Apple is suing Samsung and Samsung is suing Apple; today, the two companies will meet in court in front of 10 jurors who will ultimately decide whether or not Samsung owes damages to Apple for infringing on patents and creating "copy cat" products, or if Apple is infringing on patents owned by Samsung. There are tons of nitty gritty details and, to spare you them, we'll introduce you to how Judge Lucy Koh described the case to those aforementioned jurors.
"There are two basic types of patents in the United States: utility patents and design patents. In general terms, a "utility patent" protects the way an article is used and works," Koh explained to the jury, according to IDG News. "It also protects a method or process of making or doing something. On the other hand, a "design patent" protects the way an article looks. A design patent protects the ornamental design of an article of manufacture. 'Ornamental design' means the shape of the design and/or the surface decoration on the design."
Apple, as you may know, is holding four design patents over Samsung's head — hence the "copy cat" claims — as well as three utility patents. Meanwhile, Samsung is arguing that Apple's iPhone and iPad are infringing on four of its utility patents. Samsung believes the claims against it are invalid, a fair argument against infringement, Koh explained, and believes Apple's infringements were "willful." Ultimately, Apple is seeking up to $2.52 billion in damages from Samsung and the jury will decide if that's a valid sum — of if it's a valid claim at all. Apple is also seeking an extended injunction on Samsung's products.
"For each party's patent infringement claims against the other, the first issue you will be asked to decide is whether the alleged infringer has infringed the claims of the patent holder's patents and whether those patents are valid," Koh explained to the jury. "If you decide that any claim of either party's patents has been infringed and is not invalid, you will then need to decide any money damages to be awarded to the patent holder to compensate it for the infringement."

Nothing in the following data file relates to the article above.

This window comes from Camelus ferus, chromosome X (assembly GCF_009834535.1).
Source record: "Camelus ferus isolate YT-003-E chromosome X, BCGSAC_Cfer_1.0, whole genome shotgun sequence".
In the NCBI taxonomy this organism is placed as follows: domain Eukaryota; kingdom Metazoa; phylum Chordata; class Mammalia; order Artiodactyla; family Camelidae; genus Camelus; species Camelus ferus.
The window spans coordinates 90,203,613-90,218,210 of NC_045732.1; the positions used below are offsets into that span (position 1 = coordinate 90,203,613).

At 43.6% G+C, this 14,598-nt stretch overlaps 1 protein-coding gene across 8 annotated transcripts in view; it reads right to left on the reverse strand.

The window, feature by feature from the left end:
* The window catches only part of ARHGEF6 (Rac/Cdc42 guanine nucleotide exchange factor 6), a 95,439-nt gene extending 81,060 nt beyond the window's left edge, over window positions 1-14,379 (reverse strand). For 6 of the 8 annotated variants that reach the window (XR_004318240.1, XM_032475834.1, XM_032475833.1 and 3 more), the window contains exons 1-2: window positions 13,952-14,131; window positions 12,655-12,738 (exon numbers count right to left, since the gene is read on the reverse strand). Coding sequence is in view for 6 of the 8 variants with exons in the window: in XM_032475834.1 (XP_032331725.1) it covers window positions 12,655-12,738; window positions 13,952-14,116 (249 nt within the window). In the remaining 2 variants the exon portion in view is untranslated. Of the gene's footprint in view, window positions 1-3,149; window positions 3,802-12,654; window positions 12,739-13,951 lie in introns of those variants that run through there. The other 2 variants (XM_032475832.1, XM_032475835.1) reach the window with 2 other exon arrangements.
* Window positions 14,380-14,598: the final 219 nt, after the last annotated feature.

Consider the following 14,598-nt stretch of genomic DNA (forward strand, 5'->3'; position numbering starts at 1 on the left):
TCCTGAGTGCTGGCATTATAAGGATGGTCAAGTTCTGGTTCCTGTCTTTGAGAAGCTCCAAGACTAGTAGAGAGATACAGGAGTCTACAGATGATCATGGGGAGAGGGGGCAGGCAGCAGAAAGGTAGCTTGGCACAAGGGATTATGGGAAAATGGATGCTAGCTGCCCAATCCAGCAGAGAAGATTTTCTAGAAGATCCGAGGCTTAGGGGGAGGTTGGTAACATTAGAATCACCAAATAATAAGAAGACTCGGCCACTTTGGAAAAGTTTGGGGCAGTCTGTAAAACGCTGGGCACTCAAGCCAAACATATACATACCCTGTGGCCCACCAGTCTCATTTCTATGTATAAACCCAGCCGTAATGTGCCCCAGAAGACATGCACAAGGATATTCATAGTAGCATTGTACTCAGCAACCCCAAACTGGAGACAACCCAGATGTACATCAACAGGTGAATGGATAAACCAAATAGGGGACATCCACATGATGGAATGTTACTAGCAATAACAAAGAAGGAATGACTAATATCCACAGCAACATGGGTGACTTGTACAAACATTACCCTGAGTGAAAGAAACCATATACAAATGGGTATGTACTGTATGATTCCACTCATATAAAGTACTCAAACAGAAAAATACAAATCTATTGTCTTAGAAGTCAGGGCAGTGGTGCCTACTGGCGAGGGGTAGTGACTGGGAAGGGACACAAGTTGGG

Koh said that, should the jury find that either firm infringed willfully on patents, that she will take that into account. A willful infringement, however, will not affect the monetary damages, she explained.
Koh also said she will explain the meaning of any language that might confuse the jury so that there is proper understanding of the evidence. Koh explained the definition of "trade dress" and dilution and how to discern whether or not Samsung has infringed on Apple's iPhone registered trade dress. A trade dress, Koh explained, "concerns the overall visual impression created in the consumer's mind when viewing the non-functional aspects of the product and not from the utilitarian or useful aspects of the product." Best Buy's claims that customers returned Galaxy Tab products after realizing they weren't iPads would probably fall under this category, we imagine.
"For Apple's dilution claims, the next issues you will decide are whether Apple's trade dress was famous before Samsung started selling its accused products, and whether Samsung's accused products are likely to cause dilution of the asserted Apple trade dresses," Koh said.
The judge also promised to provide more details on all of the aforementioned issues at the "conclusion of the case."
[via IDG News]
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